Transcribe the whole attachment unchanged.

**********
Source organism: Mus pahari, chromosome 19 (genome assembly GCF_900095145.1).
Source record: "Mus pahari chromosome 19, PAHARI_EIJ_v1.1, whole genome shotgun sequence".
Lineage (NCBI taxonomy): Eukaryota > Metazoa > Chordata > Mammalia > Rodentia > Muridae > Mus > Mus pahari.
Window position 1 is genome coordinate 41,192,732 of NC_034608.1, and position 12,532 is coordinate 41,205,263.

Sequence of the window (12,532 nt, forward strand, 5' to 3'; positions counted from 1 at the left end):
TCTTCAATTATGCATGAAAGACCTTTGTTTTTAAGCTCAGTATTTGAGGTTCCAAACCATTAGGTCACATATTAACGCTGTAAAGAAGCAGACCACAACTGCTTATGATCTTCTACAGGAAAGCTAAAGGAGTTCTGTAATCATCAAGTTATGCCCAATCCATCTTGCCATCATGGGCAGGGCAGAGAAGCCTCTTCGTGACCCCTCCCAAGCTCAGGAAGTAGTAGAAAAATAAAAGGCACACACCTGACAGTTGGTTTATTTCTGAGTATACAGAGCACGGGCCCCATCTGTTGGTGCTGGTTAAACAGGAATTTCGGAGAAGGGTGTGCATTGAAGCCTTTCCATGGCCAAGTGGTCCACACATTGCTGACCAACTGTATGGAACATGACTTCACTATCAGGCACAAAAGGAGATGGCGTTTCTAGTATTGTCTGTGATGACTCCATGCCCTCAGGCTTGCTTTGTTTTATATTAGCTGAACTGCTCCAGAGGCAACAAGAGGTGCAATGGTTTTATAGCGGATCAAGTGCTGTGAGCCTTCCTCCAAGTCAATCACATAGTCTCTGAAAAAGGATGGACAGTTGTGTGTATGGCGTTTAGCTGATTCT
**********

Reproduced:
Source organism: Mus pahari, chromosome 19 (genome assembly GCF_900095145.1).
Source record: "Mus pahari chromosome 19, PAHARI_EIJ_v1.1, whole genome shotgun sequence".
Lineage (NCBI taxonomy): Eukaryota > Metazoa > Chordata > Mammalia > Rodentia > Muridae > Mus > Mus pahari.
Window position 1 is genome coordinate 41,192,732 of NC_034608.1, and position 12,532 is coordinate 41,205,263.

Sequence of the window (12,532 nt, forward strand, 5' to 3'; positions counted from 1 at the left end):
TCTTCAATTATGCATGAAAGACCTTTGTTTTTAAGCTCAGTATTTGAGGTTCCAAACCATTAGGTCACATATTAACGCTGTAAAGAAGCAGACCACAACTGCTTATGATCTTCTACAGGAAAGCTAAAGGAGTTCTGTAATCATCAAGTTATGCCCAATCCATCTTGCCATCATGGGCAGGGCAGAGAAGCCTCTTCGTGACCCCTCCCAAGCTCAGGAAGTAGTAGAAAAATAAAAGGCACACACCTGACAGTTGGTTTATTTCTGAGTATACAGAGCACGGGCCCCATCTGTTGGTGCTGGTTAAACAGGAATTTCGGAGAAGGGTGTGCATTGAAGCCTTTCCATGGCCAAGTGGTCCACACATTGCTGACCAACTGTATGGAACATGACTTCACTATCAGGCACAAAAGGAGATGGCGTTTCTAGTATTGTCTGTGATGACTCCATGCCCTCAGGCTTGCTTTGTTTTATATTAGCTGAACTGCTCCAGAGGCAACAAGAGGTGCAATGGTTTTATAGCGGATCAAGTGCTGTGAGCCTTCCTCCAAGTCAATCACATAGTCTCTGAAAAAGGATGGACAGTTGTGTGTATGGCGTTTAGCTGATTCT